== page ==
The world’s best ultrarunners are descending on Chamonix, France, in preparation for the Ultra-Trail du Mont-Blanc, the iconic 170K (106-mile) race around the Mont-Blanc massif that takes place September 1-3. With five previous champions entered, plus a host of eager UTMB vets and newcomers, the competition runs incredibly deep, on both the men’s and women’s sides.
No American male has ever won the UTMB, but U.S. women have claimed the title five times. Top American David Laney, who placed third in 2015, expects “a trail battle that none involved will ever forget.”
On a perfect day, any one of the elite men’s competitors could take home the victory.
The overwhelming favorite is Kilian Jornet, 29, of Spain, who has been virtually unbeatable over the last few years. In 2017 alone, Jornet has claimed victory at the Marathon du Mont Blanc, Sierre-Zinal and Hardrock 100, after a winter that saw him summit Mount Everest twice without supplemental oxygen. Jornet is also a three-time winner of UTMB (2008, 2009 and 2011). Alongside Jornet are Frenchmen Francoise D’Haene, 31, and Xavier Thevenard, 29, who are both two-time winners at UTMB, D’Haene in 2012 and 2014 and Thevenard in 2013 and 2015. Between them, the three hold seven of the last nine UTMB titles.
But, there are a handful of Americans who are poised to give the European trio a run for their money.
David Laney, 28, of Portland, Oregon finished third in 2015 and fourth in 2016. Sage Canaday, 31, of Boulder, Colorado had a no-choice DNF in 2015 when he fell and required stitches around the halfway mark. Canaday has a formidable speed range (he’s raced the U.S. Olympic Marathon Trials twice with a PR of 2:16) and started off 2017 with a third-place finish at the Ultra-Trail Hong Kong 100K. Tim Tollefson, 32, of Mammoth Lakes, California, is another American UTMB vet—he finished third in 2016, and second in the CCC in 2015. Most recently, he won the Ultra Trail Australia 100K and earned second at Speedgoat 50K (Canaday came third).
Zach Miller, 28, who manages and lives in the Barr Camp cabin on Pikes Peak in Manitou Springs, Colorado, won CCC (UTMB’s 100K little sister) in 2015 and has won both the North Face 50 (twice) and the Lake Sonoma 50. He returns to Chamonix this year for his second time racing the full UTMB (he finished sixth last year).
Dylan Bowman, 31, of Boulder, Colorado made it all the way to Chamonix in 2013 but was prevented from racing by a last-minute ankle injury. But he won the Istria 100 in Croatia back in April and finished fourth at Utah’s Speedgoat 50K in July. He has been training in the mountains of Colorado all summer, so he’s ready for the alpine terrain.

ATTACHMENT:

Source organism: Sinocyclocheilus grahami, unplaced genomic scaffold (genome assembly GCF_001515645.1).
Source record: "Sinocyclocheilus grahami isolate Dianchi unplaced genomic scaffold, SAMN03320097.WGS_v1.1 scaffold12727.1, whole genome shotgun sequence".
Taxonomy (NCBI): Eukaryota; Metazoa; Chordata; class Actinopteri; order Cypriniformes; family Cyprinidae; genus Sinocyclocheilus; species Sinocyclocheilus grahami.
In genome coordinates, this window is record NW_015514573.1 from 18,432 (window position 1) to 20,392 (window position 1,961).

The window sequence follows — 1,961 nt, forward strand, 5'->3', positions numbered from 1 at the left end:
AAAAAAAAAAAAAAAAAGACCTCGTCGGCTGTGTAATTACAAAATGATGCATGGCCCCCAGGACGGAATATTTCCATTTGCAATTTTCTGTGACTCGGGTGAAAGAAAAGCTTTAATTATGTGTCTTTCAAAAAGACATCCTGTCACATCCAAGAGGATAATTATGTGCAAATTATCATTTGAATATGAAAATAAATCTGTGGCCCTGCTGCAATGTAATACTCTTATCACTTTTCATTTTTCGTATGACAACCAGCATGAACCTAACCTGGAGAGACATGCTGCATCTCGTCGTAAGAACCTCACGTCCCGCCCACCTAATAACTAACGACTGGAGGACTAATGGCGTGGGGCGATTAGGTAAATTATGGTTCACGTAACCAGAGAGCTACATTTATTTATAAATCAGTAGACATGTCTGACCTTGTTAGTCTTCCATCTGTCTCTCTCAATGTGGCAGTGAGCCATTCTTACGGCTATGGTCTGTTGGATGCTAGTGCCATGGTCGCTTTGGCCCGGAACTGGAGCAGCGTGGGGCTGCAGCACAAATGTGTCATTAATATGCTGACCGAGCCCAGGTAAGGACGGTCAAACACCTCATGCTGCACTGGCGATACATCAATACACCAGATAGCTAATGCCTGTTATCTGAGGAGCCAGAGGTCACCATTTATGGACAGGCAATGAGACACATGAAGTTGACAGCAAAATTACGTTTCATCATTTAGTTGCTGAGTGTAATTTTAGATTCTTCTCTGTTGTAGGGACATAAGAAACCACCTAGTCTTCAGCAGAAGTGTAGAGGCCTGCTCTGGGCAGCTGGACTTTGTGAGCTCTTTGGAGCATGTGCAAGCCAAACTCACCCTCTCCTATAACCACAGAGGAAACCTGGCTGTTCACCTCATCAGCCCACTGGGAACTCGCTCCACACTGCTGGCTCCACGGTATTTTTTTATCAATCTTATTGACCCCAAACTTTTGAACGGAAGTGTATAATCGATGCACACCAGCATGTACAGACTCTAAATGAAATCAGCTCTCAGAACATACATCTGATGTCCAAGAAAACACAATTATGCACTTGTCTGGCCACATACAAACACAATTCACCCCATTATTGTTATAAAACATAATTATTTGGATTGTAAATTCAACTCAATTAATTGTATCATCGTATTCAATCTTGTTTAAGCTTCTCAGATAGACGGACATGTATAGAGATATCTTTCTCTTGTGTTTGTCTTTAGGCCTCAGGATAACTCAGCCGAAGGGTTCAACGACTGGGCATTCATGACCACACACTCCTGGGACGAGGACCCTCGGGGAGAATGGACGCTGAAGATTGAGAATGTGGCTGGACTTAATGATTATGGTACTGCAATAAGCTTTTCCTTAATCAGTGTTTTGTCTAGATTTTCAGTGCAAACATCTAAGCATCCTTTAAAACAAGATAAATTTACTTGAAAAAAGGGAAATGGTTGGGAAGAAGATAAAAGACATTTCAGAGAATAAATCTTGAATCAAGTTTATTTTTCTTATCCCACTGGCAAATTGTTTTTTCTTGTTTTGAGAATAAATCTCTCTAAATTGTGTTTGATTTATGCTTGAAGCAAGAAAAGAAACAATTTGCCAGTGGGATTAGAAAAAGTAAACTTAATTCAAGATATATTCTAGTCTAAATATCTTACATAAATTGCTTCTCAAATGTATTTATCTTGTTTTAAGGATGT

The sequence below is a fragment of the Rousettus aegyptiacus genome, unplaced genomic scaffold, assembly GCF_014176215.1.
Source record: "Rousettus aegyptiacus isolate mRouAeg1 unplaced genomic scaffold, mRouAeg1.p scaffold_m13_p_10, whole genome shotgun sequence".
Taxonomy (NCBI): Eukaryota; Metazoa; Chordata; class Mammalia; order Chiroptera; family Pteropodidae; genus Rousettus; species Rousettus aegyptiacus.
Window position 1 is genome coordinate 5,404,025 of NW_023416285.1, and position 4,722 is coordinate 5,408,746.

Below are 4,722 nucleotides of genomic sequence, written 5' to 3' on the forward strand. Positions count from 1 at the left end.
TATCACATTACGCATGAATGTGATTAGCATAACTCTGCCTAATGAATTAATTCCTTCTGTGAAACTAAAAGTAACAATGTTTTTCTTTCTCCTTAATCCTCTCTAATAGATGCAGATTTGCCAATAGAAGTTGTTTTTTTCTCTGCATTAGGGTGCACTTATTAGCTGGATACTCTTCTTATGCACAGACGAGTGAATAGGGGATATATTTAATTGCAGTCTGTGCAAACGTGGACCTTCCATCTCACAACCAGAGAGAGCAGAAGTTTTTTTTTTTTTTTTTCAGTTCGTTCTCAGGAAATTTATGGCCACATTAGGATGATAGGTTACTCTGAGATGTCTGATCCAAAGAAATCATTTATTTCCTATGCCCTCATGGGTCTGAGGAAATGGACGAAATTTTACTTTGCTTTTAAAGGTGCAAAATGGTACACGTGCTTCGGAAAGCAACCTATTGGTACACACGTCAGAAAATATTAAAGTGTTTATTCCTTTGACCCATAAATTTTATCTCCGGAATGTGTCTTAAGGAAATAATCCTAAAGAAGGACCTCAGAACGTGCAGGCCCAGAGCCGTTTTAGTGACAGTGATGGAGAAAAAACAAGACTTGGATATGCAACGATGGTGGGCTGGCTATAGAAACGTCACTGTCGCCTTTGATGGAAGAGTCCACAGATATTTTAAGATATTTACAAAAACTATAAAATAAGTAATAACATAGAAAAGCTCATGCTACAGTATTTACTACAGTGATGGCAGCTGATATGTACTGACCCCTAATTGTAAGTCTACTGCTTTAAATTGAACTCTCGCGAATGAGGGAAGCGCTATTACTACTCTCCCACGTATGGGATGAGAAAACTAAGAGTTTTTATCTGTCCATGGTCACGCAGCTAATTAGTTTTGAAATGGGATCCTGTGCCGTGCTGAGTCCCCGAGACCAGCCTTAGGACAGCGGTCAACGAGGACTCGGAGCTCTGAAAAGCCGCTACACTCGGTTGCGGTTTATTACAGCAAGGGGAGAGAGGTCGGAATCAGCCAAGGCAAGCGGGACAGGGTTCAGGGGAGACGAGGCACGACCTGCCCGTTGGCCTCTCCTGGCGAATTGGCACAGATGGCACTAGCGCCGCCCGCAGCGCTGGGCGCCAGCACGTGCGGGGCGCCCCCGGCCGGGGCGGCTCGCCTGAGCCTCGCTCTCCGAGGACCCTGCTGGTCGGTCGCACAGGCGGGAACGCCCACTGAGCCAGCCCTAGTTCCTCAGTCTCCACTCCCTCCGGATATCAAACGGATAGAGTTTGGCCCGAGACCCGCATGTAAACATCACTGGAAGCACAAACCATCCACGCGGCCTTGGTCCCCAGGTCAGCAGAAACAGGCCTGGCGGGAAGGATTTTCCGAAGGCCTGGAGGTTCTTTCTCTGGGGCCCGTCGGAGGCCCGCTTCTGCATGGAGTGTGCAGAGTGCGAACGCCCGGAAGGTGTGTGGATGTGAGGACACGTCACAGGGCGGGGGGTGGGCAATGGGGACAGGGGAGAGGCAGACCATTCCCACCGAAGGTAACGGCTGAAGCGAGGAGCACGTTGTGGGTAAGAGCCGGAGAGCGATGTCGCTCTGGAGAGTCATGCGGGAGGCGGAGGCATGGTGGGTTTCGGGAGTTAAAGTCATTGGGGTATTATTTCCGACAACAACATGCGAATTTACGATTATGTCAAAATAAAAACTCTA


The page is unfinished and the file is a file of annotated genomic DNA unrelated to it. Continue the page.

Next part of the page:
Jason Schlarb, 38, of Durango, Colorado, comes to UTMB eager to avenge an unexpected DNF at the Hardrock 100 earlier this summer. Schlarb, who won Hardrock in 2016 in a tie with Kilian Jornet, was expected to contend for the podium again in 2017 before a stomach virus forced him out in the race’s early miles. He will be looking to improve on a fourth-place finish at UTMB in 2014.
There are also plenty of newcomers who are hungry for the podium. Chief among them: Jim Walmsley, 27, of Flagstaff, Arizona, who will continue his quest for redemption after two heartbreaking races at Western States. He’s new to UTMB, as is 21-year-old Andrew Miller of Corvallis, Oregon, who won last year’s Western States after Walmsley’s wrong turn at mile 93. Miller also won the Georgia Death Race last year, but was a DNS for the 2017 Western States and has struggled with a lower-leg injury this summer.
Fastpacker and adventurer Andrew Skurka, 36, of Boulder, Colorado will also make his UTMB debut this year. He isn’t as widely known as many of his fellow competitors, but his resume is filled with podium finishes, including first place at Colorado’s Silverheels 100 and Indian Creek 50, and Wyoming’s Bighorn 100, all in the last year. He also just broke Anton Krupicka’s 2010 FKT on Colorado’s 27-mile Pawnee-Buchanan loop. He’s a pro at self-supporting and fueling, and thrives on hilly courses.
The women’s field is no less stacked: “awesome,” “badass” and “phenomenal” are a few words up-and-coming trail star Amanda Basham used to describe the group of ladies that will toe the line next weekend.
Forty-year-old Frenchwoman Caroline Chaverot won UTMB last year, and is fresh off a recent win at this year’s Hardrock (actually, she’s won her last seven ultras). Swiss runner Andrea Huser, 44, finished second at last year’s UTMB and seventh in 2014, and also won the UTMB’s 120K sister race TDS, in 2015. More recently, she won Portugal’s Madeira Island 115K and Switzerland’s Eiger Ultra Trail 110K and placed 10th at Western States in June. The two put on quite a show at last year’s race, finishing within just seven minutes of one another.
Spanish runner Núria Picas has finished second at UTMB twice, in 2013 and 2014, and has twice won the competitive Transgrancanaria 125K in Spain.
But there are plenty of American women who could also make a run for the podium, including Basham. The 27-year-old Logan, Utah resident is a first-timer at UTMB, but she has won (among others) the Ultra Race of Champions and the Black Canyon 60K, and is fresh off a victory at the TransRockies Run (with teammate Keely Henninger, who will be a contender for this year’s CCC title).
Three former Western States 100 champs are also toeing the line. Kaci Lickteig, 31, has three top-six finishes at Western States including a victory in 2016. Magdalena Boulet, 43, was fifth at last year’s UTMB and has incredible range, from sub-17-minute 5Ks to a victory at Western States in 2015 (and a second-place finish in 2017). She’s one of the most consistent performers in this year’s field. Stephanie Howe Violett won Western States in 2014, and was eighth at UTMB in 2015.